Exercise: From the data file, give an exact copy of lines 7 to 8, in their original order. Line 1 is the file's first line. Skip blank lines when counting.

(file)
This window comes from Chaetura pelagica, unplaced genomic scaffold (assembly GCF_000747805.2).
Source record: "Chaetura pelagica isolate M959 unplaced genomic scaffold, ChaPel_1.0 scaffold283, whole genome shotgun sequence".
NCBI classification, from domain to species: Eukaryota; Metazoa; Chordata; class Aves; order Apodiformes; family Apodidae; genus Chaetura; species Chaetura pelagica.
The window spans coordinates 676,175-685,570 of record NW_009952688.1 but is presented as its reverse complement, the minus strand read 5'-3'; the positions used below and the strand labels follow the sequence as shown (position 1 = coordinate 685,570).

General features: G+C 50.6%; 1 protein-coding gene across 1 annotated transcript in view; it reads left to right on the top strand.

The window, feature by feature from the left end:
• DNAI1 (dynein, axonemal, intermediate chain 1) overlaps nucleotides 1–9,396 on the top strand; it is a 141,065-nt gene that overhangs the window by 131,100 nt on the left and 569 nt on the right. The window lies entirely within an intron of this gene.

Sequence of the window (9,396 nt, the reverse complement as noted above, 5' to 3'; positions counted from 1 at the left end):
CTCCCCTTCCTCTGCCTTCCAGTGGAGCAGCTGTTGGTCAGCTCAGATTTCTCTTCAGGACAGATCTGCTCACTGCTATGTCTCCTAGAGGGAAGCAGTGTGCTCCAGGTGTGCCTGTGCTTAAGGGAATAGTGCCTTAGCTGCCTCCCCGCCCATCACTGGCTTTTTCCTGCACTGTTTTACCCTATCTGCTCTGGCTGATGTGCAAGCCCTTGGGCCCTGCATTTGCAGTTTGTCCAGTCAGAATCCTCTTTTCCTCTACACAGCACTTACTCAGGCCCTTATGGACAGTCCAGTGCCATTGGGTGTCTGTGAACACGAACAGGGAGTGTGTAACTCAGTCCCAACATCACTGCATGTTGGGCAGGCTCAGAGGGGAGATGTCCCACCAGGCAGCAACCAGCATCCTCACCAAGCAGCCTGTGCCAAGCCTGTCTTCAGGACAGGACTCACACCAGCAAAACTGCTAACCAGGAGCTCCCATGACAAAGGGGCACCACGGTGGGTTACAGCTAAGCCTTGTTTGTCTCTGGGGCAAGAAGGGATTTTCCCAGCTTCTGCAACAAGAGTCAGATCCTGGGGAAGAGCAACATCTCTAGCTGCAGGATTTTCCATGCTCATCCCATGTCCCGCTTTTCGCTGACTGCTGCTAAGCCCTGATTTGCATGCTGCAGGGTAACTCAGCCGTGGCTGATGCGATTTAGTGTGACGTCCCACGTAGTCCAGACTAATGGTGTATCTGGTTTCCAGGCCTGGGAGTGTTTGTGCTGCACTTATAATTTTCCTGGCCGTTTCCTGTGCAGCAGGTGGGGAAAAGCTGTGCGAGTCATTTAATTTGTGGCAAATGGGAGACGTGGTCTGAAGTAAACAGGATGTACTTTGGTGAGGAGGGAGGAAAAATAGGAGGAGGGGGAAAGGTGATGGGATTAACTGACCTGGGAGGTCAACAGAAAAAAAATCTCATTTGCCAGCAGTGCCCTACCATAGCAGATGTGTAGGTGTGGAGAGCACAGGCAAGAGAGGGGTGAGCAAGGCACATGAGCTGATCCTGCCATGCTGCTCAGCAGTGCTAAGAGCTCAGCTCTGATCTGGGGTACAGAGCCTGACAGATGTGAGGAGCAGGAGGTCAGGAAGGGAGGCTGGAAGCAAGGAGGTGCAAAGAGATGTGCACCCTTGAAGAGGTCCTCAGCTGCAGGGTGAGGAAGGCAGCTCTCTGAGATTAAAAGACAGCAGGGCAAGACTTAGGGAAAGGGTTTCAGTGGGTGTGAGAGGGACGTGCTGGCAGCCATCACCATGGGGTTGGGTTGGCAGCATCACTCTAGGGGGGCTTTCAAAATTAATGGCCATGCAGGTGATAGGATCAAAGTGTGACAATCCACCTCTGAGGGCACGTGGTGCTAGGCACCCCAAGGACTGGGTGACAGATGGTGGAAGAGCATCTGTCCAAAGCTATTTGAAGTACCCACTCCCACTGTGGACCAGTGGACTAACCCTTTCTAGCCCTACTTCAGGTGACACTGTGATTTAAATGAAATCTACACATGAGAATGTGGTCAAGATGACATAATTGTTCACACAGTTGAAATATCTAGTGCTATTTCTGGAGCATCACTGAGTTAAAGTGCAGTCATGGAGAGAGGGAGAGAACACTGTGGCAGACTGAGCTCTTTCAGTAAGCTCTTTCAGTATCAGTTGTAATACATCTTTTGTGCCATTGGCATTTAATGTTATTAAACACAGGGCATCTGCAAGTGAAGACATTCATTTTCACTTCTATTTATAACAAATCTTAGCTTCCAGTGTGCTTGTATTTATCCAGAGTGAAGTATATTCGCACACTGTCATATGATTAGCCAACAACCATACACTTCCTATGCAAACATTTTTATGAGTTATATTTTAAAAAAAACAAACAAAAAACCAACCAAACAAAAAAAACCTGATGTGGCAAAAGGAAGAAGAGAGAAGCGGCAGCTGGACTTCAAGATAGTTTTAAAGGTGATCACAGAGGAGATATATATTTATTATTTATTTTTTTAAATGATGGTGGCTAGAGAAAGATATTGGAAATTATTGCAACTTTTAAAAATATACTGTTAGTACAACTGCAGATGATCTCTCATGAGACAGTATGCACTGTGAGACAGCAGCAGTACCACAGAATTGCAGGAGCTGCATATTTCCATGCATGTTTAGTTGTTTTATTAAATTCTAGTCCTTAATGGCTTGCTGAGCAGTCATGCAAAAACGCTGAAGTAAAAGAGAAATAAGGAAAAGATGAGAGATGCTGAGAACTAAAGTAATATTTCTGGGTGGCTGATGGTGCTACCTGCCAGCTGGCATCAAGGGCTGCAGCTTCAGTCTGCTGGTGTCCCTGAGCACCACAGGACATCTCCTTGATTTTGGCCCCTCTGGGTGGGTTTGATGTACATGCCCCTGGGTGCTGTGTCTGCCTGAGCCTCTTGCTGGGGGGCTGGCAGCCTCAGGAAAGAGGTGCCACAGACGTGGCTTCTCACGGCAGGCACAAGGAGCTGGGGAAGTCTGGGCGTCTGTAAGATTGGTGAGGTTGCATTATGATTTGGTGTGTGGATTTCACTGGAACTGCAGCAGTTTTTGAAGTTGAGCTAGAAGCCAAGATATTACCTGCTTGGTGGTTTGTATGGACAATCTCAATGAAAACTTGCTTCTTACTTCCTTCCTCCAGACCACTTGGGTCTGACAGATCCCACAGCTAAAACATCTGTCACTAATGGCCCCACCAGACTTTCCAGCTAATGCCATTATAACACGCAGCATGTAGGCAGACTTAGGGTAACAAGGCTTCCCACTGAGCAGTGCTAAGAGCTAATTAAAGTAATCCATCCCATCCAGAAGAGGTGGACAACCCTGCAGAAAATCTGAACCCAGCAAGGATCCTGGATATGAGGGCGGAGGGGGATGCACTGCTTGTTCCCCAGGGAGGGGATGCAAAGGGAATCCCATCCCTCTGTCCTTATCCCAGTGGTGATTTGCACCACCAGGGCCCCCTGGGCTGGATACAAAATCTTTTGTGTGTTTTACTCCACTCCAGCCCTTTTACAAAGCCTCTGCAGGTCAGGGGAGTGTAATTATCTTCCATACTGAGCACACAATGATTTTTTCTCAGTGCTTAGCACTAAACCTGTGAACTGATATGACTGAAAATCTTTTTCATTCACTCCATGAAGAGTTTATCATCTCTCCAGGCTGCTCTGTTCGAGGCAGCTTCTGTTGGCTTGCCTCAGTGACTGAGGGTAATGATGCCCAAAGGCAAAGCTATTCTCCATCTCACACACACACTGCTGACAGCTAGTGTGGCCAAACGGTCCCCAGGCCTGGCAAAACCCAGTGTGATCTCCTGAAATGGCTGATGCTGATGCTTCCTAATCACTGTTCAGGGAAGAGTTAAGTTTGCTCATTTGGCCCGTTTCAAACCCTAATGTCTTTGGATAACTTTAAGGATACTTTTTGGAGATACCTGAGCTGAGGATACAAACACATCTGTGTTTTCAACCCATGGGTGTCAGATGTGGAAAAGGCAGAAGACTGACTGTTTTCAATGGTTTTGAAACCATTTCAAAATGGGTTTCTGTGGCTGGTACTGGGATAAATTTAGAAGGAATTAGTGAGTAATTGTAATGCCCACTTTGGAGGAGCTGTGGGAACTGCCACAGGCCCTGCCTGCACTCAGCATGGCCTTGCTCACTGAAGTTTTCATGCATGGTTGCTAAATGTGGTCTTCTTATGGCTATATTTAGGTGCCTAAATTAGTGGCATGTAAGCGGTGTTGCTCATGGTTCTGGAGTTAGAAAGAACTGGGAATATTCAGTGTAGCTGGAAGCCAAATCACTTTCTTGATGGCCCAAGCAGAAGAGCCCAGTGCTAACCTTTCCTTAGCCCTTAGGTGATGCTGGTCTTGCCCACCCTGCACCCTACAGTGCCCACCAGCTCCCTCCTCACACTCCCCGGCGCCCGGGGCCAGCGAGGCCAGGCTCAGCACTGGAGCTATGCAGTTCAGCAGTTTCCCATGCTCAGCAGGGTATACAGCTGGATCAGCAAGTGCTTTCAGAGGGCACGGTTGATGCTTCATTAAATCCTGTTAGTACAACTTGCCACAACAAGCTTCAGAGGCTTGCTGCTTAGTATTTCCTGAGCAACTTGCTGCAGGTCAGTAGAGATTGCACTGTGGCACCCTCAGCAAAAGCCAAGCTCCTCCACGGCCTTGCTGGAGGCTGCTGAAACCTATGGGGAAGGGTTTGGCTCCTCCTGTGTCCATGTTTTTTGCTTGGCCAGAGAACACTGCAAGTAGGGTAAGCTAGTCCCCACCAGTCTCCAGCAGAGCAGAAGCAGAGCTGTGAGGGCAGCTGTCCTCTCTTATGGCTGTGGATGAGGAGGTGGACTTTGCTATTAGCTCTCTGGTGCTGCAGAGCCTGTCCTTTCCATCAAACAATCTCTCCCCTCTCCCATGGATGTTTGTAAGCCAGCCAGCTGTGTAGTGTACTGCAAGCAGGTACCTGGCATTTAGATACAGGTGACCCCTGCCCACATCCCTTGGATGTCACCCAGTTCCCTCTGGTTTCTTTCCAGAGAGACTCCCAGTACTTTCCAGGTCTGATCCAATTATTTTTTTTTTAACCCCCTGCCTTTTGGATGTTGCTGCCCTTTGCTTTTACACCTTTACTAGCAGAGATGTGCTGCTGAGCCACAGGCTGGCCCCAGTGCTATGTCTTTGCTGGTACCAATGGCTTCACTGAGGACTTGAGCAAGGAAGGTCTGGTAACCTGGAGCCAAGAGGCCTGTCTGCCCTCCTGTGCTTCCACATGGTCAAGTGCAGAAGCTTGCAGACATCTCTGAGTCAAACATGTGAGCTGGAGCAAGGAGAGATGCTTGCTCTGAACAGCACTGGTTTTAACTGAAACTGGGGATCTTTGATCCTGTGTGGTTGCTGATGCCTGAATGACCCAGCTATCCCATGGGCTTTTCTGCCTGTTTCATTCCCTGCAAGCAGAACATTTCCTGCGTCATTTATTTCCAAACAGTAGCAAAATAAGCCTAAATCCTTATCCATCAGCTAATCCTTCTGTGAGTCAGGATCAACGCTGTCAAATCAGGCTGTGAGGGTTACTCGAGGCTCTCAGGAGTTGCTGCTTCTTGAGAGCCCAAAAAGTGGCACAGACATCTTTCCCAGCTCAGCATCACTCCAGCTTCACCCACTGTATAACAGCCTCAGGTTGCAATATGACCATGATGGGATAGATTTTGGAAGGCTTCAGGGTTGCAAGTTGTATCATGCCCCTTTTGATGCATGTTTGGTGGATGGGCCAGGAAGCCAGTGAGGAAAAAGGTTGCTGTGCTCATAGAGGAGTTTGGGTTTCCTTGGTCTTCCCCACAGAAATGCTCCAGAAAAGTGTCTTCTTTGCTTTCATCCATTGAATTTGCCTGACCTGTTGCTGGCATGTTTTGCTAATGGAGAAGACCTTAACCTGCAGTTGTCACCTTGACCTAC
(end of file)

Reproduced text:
• DNAI1 (dynein, axonemal, intermediate chain 1) overlaps nucleotides 1–9,396 on the top strand; it is a 141,065-nt gene that overhangs the window by 131,100 nt on the left and 569 nt on the right. The window lies entirely within an intron of this gene.

Sequence of the window (9,396 nt, the reverse complement as noted above, 5' to 3'; positions counted from 1 at the left end):